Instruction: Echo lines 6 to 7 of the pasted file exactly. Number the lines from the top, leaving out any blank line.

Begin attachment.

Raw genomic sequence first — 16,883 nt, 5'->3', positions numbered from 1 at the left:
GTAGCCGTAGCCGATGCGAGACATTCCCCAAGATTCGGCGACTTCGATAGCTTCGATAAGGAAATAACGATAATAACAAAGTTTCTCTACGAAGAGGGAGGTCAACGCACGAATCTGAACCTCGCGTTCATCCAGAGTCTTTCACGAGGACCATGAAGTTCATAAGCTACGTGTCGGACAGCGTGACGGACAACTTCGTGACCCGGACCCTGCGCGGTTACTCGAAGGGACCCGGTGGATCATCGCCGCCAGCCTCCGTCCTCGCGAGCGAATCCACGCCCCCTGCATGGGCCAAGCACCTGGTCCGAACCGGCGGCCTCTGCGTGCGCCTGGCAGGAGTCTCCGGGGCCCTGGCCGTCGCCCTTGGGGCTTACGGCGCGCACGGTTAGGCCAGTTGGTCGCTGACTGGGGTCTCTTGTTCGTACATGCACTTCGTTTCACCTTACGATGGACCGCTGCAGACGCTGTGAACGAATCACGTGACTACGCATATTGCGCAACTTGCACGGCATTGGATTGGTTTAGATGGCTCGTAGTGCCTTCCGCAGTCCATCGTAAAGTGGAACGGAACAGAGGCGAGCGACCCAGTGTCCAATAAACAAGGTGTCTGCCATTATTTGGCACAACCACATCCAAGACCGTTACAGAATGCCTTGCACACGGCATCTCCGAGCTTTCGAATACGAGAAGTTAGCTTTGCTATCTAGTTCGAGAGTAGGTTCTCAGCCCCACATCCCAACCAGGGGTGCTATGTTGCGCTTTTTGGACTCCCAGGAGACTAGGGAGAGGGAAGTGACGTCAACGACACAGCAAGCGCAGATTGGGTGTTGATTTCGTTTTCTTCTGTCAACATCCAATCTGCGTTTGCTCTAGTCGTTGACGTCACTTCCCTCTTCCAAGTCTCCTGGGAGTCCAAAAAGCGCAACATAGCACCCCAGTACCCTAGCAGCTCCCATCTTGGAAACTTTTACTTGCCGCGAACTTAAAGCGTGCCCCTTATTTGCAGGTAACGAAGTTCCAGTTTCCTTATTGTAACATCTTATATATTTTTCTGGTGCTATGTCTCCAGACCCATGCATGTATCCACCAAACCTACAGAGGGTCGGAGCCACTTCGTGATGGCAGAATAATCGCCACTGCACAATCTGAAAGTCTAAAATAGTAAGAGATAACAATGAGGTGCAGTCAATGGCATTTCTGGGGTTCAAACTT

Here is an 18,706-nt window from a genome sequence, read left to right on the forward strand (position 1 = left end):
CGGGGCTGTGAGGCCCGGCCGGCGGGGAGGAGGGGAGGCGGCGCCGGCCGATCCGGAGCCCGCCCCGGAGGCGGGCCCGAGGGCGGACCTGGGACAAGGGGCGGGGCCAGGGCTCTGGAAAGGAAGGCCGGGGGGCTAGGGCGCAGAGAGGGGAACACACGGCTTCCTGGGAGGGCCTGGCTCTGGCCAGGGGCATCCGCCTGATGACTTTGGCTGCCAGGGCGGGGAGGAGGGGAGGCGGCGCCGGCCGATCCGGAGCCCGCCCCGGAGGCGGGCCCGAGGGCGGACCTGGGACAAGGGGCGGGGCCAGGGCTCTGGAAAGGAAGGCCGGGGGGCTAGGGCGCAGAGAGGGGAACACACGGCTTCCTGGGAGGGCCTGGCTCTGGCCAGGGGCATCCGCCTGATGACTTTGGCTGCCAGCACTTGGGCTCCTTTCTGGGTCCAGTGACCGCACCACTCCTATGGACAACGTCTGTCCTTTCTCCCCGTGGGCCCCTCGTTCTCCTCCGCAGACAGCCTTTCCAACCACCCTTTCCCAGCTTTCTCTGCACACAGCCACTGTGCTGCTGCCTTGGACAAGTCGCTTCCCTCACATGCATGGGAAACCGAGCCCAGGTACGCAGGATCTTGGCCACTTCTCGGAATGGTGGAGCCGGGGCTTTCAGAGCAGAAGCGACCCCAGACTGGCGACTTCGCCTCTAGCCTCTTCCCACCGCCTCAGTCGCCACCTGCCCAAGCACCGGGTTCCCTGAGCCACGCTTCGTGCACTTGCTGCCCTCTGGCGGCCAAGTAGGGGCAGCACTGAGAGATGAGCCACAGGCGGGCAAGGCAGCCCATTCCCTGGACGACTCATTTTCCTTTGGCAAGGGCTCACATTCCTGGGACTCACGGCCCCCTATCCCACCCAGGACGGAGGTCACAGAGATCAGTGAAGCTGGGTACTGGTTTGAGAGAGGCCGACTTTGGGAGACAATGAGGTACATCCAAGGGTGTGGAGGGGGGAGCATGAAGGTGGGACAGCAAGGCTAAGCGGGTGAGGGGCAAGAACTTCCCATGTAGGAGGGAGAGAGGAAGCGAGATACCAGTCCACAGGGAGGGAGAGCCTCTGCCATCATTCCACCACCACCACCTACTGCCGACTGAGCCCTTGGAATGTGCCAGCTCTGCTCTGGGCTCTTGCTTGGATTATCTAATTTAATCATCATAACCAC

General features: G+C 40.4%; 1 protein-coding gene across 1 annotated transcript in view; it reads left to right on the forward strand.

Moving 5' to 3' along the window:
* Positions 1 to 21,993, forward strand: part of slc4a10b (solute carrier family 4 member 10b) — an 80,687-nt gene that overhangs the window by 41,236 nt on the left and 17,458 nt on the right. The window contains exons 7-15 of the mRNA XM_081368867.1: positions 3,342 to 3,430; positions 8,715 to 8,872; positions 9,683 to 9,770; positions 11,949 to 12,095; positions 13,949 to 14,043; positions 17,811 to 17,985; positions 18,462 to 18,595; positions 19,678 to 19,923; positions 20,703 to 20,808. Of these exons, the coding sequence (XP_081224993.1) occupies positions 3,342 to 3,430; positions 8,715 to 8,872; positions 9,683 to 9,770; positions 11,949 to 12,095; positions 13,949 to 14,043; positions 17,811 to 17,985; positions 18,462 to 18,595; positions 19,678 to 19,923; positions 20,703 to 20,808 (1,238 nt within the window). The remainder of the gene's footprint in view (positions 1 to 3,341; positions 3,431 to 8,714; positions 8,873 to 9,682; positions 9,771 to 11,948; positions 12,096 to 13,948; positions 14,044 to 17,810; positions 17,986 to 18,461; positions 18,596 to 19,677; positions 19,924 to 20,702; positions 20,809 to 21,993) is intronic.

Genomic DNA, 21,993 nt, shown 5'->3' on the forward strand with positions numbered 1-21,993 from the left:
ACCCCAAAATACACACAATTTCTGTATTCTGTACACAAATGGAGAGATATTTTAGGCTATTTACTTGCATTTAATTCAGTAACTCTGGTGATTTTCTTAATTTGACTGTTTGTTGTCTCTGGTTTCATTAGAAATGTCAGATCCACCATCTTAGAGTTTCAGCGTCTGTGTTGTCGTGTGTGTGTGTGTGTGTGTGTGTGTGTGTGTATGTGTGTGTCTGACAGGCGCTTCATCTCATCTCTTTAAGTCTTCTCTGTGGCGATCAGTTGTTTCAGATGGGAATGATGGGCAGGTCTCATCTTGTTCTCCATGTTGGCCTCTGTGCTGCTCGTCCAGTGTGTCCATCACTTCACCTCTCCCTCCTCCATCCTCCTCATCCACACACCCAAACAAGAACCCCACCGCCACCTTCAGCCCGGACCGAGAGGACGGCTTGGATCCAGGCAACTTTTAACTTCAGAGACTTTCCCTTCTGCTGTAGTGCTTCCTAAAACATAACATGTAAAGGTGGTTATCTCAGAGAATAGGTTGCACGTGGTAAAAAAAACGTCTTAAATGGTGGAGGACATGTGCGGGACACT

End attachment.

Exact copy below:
Moving 5' to 3' along the window:
* Positions 1 to 21,993, forward strand: part of slc4a10b (solute carrier family 4 member 10b) — an 80,687-nt gene that overhangs the window by 41,236 nt on the left and 17,458 nt on the right. The window contains exons 7-15 of the mRNA XM_081368867.1: positions 3,342 to 3,430; positions 8,715 to 8,872; positions 9,683 to 9,770; positions 11,949 to 12,095; positions 13,949 to 14,043; positions 17,811 to 17,985; positions 18,462 to 18,595; positions 19,678 to 19,923; positions 20,703 to 20,808. Of these exons, the coding sequence (XP_081224993.1) occupies positions 3,342 to 3,430; positions 8,715 to 8,872; positions 9,683 to 9,770; positions 11,949 to 12,095; positions 13,949 to 14,043; positions 17,811 to 17,985; positions 18,462 to 18,595; positions 19,678 to 19,923; positions 20,703 to 20,808 (1,238 nt within the window). The remainder of the gene's footprint in view (positions 1 to 3,341; positions 3,431 to 8,714; positions 8,873 to 9,682; positions 9,771 to 11,948; positions 12,096 to 13,948; positions 14,044 to 17,810; positions 17,986 to 18,461; positions 18,596 to 19,677; positions 19,924 to 20,702; positions 20,809 to 21,993) is intronic.